Quick and unscientific trivially_relocatable benchmark

P1144 [[trivially_relocatable]] is one of those optimizations (like move semantics and copy elision) where you can make a benchmark show any improvement you want, because the whole point of the optimization is to eliminate arbitrarily complicated user code. So for example at C++Now 2018 I showed a 3x speedup on vector<unique_ptr<int>>::reserve; but I could just as well have shown an Nx speedup on vector<deque<T>>::reserve, where the value of N depends purely on your choice of T — could be 2x, could be 20x, could be 200x. (libstdc++’s deque<T> is the pathological case: it’s trivially relocatable but not nothrow-move-constructible. That’s the key to understanding Marc Glisse’s recent libstdc++ patches.)

So when we talk about “benchmarks for [[trivially_relocatable]],” what we really mean is “how much does it improve the performance of real software,” not contrived benchmarks.

For a long time, I’ve had “build LLVM/Clang both ways and compare its performance” on my to-do list. But even that wouldn’t be much of a fair comparison, because LLVM/Clang already has a lot of smart people who’ve spent years making sure that LLVM/Clang is fast. They generally don’t use std::vector; they don’t use std::string; they don’t even use std::sort. So I actually wouldn’t expect Clang to get faster simply by using a P1144-enabled compiler and standard library. (Remember, the compiler changes don’t do anything by themselves; you need a library that can take advantage of the new information P1144 provides.)

But last night I did serendipitously run some completely unscientific benchmarks on my Homeworlds AI. Its bottleneck is in the move-generation code, where it keeps a giant std::unordered_set<std::string> representing (the serialized forms of) all the game states it’s explored so far.

We can compare the performance of some game-tree searches using unordered_set, using set, and using P1222 flat_set since I just implemented that.

Notice that “many dynamic insertions, no searches” is the absolute stupidest case for flat_set. You’d never use a flat_set like this in the real world.

I ran my existing game-tree search benchmarks as they’ve existed since February 2016; I did not modify them for this test. My compile lines looked like this:

make clean
  CXX=../llvm/build/bin/clang++ \
  make -j8 annotate

make clean
  CXX=../llvm/build/bin/clang++ \
  make -j8 annotate

// etc.

run-benchmarks.sh is a shell script containing these three lines:

time for j in `seq 40`; do for i in `seq 40`; do echo ai_move; done | ./annotate --seed $j Sam Dave >/dev/null; done
time for j in `seq 48`; do ./annotate --auto < benchmarks/perf-27635-moves.txt > /dev/null; done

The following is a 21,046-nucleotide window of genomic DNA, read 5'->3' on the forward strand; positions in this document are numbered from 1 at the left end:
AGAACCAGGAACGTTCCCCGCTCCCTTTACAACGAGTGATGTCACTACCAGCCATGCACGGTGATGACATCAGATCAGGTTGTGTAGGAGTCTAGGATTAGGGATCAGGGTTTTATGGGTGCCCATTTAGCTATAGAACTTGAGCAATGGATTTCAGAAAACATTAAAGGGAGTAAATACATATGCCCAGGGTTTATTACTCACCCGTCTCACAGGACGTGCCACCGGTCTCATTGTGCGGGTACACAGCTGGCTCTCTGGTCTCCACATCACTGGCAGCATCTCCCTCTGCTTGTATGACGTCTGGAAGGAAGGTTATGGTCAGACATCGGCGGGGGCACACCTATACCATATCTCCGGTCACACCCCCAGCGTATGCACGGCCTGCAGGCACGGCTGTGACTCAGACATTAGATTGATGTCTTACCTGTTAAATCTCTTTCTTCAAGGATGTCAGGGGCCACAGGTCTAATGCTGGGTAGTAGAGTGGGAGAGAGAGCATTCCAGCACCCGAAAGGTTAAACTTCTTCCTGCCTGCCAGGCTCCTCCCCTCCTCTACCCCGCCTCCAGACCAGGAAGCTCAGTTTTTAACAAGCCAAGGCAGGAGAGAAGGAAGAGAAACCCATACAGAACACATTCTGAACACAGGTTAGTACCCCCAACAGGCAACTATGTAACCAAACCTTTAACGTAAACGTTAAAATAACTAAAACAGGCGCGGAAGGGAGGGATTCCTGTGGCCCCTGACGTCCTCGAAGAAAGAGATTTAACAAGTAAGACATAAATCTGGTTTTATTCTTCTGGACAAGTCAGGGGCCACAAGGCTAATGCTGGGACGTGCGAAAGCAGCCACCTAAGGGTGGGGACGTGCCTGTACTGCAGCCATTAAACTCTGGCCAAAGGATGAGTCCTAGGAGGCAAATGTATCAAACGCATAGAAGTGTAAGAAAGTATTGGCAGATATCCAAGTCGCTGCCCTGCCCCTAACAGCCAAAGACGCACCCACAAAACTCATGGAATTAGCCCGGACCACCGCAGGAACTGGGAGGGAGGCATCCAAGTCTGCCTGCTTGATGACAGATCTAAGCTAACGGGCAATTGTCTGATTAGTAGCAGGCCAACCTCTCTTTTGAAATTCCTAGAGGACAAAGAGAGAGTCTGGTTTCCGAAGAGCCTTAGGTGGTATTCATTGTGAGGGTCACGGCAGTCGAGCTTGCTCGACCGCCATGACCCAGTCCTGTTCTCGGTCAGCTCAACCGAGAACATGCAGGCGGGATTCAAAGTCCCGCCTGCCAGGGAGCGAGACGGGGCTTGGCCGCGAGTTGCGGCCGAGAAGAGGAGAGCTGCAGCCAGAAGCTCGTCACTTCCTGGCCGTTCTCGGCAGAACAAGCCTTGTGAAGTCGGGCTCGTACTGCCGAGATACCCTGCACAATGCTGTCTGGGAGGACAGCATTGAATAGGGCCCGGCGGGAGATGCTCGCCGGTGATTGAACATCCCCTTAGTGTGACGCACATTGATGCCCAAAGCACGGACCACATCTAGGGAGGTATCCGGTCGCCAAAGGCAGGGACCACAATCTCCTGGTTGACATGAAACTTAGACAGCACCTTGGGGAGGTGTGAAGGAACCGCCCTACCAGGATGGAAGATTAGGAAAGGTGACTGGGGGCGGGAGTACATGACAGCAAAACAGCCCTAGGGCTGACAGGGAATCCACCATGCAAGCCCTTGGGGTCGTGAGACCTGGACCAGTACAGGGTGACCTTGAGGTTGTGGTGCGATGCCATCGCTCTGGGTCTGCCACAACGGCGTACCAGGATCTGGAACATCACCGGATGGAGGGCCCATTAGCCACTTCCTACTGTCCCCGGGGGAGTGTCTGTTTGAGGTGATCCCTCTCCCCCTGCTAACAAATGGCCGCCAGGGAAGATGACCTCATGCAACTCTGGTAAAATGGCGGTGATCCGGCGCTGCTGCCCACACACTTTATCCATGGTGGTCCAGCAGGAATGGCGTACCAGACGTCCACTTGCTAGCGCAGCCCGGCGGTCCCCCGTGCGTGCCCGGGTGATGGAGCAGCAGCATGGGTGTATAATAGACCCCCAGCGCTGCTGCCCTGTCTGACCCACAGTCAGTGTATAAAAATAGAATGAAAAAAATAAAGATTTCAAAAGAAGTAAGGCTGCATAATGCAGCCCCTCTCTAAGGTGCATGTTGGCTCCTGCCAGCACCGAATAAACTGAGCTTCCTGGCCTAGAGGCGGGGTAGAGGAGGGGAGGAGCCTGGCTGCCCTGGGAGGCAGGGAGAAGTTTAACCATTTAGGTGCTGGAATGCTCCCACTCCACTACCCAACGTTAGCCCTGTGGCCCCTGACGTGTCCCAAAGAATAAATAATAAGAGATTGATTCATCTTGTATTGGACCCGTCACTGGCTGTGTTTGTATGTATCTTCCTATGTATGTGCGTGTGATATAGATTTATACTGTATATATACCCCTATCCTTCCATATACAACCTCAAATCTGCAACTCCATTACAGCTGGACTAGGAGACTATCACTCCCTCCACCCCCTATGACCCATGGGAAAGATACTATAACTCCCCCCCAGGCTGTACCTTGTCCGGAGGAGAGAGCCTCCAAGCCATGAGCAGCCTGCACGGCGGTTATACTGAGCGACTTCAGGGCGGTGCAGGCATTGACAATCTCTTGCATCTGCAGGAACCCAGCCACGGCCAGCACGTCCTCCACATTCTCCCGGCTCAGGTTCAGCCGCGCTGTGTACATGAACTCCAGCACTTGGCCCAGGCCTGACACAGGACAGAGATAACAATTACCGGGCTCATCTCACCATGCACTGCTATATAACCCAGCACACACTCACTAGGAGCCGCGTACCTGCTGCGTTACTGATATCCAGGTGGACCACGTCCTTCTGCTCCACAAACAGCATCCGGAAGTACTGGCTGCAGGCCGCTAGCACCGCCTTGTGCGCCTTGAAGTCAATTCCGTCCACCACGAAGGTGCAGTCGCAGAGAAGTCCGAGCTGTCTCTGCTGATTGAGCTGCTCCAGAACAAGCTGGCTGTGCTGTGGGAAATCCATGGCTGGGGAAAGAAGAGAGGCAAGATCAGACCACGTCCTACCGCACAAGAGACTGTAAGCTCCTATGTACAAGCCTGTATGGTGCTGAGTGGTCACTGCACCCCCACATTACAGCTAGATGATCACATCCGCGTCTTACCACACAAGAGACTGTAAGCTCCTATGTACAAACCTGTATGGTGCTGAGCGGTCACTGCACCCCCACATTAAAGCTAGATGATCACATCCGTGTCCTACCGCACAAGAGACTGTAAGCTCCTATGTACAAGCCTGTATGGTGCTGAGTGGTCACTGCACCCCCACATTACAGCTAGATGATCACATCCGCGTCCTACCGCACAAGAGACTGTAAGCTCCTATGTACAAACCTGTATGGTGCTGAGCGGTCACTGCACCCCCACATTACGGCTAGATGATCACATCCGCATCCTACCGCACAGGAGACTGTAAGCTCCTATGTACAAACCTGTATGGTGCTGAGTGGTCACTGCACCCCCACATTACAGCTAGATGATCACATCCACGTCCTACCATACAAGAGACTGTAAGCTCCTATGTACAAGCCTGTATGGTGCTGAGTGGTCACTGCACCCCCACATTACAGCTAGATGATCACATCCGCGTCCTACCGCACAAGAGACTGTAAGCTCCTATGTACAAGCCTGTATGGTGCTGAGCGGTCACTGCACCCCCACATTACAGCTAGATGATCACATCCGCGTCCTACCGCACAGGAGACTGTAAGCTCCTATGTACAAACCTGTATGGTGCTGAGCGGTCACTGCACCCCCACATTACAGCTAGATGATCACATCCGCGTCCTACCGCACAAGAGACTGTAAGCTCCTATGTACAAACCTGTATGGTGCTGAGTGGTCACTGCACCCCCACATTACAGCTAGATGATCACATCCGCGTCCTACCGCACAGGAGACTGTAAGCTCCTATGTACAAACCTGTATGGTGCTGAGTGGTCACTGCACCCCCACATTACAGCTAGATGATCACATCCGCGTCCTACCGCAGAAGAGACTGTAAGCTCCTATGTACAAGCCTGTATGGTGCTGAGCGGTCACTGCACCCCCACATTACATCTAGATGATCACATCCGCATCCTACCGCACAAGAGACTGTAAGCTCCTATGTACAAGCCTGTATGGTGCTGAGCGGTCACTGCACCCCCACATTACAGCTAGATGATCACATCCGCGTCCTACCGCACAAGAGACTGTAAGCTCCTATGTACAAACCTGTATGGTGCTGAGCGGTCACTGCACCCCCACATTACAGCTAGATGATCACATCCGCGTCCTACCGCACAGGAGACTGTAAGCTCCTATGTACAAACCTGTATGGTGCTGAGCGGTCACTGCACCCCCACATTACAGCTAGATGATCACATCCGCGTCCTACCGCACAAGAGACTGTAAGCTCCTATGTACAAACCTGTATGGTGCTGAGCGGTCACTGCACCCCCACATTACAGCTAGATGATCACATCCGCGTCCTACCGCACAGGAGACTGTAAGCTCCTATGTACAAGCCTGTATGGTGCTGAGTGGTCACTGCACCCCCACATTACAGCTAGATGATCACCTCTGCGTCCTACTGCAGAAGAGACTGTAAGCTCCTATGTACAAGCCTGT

time for j in `seq 30`; do ./annotate --auto < benchmarks/perf-33332-moves.txt > /dev/null; done

Here are the results. First the results using -D_LIBCPP_TRIVIALLY_RELOCATABLE=, which effectively disables all P1144-related optimizations. Lower numbers are faster:

Data structure Bench 1 Bench 2 Bench 3
unordered_set 25.9 28.1 34.6
set 29.1 34.1 41.8
flat_set 37.6 51.9 64.0

And now without -D_LIBCPP_TRIVIALLY_RELOCATABLE=, so that P1144-related optimizations are enabled. Lower numbers are faster.

Data structure Bench 1 Bench 2 Bench 3
unordered_set 26.9 28.8 34.6
set 29.6 35.1 40.1
flat_set 35.5 48.8 59.9

We expect to see improvement anywhere that we use a swap-based algorithm (e.g. if we sort things); and anywhere we resize vectors of things (so, we expect the biggest improvement in the case that’s bottlenecked on flat_set). We see basically what we expect, plus a good deal of noise in this very unscientific, population-size-of-1 experiment. (For example, the +1 second on Benchmark 1 for unordered_set is simply noise as far as I know. Running the same benchmark a second time produced 25.3.)

The flat_set numbers were so bad that I went and wrote a not-quite-philosophically-defensible optimization in vector::insert, where if we’re inserting just a single element in the middle of the vector, and trivial relocation is available, then we use memmove rather than move-assign-in-a-loop to do the bulk of the data-shoveling. (If we’re inserting more than one element, then I was too lazy to figure out what the math in libc++’s __move_range was doing, so I just punted on that part.)

With the extra vector::insert optimization, flat_set’s performance (on this stupidly unrealistic insertion workload) increases quite a bit. Again, remember there’s tons of noise in here.

Data structure Bench 1 Bench 2 Bench 3
unordered_set 24.3 27.7 33.3
set 29.1 33.1 39.8
flat_set 33.2 41.1 50.3

TLDR, libc++ support for [[trivially_relocatable]] can give you a maybe 20% speedup on a real-world benchmark, if that benchmark is the horrible misuse of flat_set on an insertion-heavy workload. On my realistic (non-flat_set) workload, my unscientific methods were too noisy to produce any conclusions of value.

Posted 2019-02-12